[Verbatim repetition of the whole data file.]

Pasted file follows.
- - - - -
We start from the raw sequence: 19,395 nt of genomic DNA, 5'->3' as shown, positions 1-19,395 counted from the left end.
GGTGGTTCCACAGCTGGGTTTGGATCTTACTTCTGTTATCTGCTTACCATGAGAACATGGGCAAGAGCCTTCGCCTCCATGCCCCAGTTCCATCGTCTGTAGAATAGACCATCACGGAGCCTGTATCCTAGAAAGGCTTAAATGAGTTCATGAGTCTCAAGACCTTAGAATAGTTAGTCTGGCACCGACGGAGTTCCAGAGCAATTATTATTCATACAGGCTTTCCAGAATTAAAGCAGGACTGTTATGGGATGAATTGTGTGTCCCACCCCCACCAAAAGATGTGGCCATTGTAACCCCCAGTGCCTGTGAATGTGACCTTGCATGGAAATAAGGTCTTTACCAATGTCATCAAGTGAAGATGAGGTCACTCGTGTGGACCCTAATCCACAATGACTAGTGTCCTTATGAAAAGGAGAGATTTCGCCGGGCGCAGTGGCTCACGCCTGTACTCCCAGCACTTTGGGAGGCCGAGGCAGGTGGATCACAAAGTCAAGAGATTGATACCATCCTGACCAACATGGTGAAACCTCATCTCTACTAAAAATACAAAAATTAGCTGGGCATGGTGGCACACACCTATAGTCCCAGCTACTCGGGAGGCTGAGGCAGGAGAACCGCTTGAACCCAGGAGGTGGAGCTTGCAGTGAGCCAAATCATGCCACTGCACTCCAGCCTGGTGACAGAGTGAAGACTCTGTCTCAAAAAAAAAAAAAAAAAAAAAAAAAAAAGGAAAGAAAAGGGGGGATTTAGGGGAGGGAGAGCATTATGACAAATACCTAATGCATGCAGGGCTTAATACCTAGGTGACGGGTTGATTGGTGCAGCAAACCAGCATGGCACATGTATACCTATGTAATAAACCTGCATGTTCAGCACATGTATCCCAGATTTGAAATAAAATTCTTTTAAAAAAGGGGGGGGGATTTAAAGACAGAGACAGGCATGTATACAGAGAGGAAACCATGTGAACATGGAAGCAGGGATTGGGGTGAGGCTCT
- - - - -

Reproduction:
We start from the raw sequence: 19,395 nt of genomic DNA, 5'->3' as shown, positions 1-19,395 counted from the left end.
GGTGGTTCCACAGCTGGGTTTGGATCTTACTTCTGTTATCTGCTTACCATGAGAACATGGGCAAGAGCCTTCGCCTCCATGCCCCAGTTCCATCGTCTGTAGAATAGACCATCACGGAGCCTGTATCCTAGAAAGGCTTAAATGAGTTCATGAGTCTCAAGACCTTAGAATAGTTAGTCTGGCACCGACGGAGTTCCAGAGCAATTATTATTCATACAGGCTTTCCAGAATTAAAGCAGGACTGTTATGGGATGAATTGTGTGTCCCACCCCCACCAAAAGATGTGGCCATTGTAACCCCCAGTGCCTGTGAATGTGACCTTGCATGGAAATAAGGTCTTTACCAATGTCATCAAGTGAAGATGAGGTCACTCGTGTGGACCCTAATCCACAATGACTAGTGTCCTTATGAAAAGGAGAGATTTCGCCGGGCGCAGTGGCTCACGCCTGTACTCCCAGCACTTTGGGAGGCCGAGGCAGGTGGATCACAAAGTCAAGAGATTGATACCATCCTGACCAACATGGTGAAACCTCATCTCTACTAAAAATACAAAAATTAGCTGGGCATGGTGGCACACACCTATAGTCCCAGCTACTCGGGAGGCTGAGGCAGGAGAACCGCTTGAACCCAGGAGGTGGAGCTTGCAGTGAGCCAAATCATGCCACTGCACTCCAGCCTGGTGACAGAGTGAAGACTCTGTCTCAAAAAAAAAAAAAAAAAAAAAAAAAAAAGGAAAGAAAAGGGGGGATTTAGGGGAGGGAGAGCATTATGACAAATACCTAATGCATGCAGGGCTTAATACCTAGGTGACGGGTTGATTGGTGCAGCAAACCAGCATGGCACATGTATACCTATGTAATAAACCTGCATGTTCAGCACATGTATCCCAGATTTGAAATAAAATTCTTTTAAAAAAGGGGGGGGGATTTAAAGACAGAGACAGGCATGTATACAGAGAGGAAACCATGTGAACATGGAAGCAGGGATTGGGGTGAGGCTCT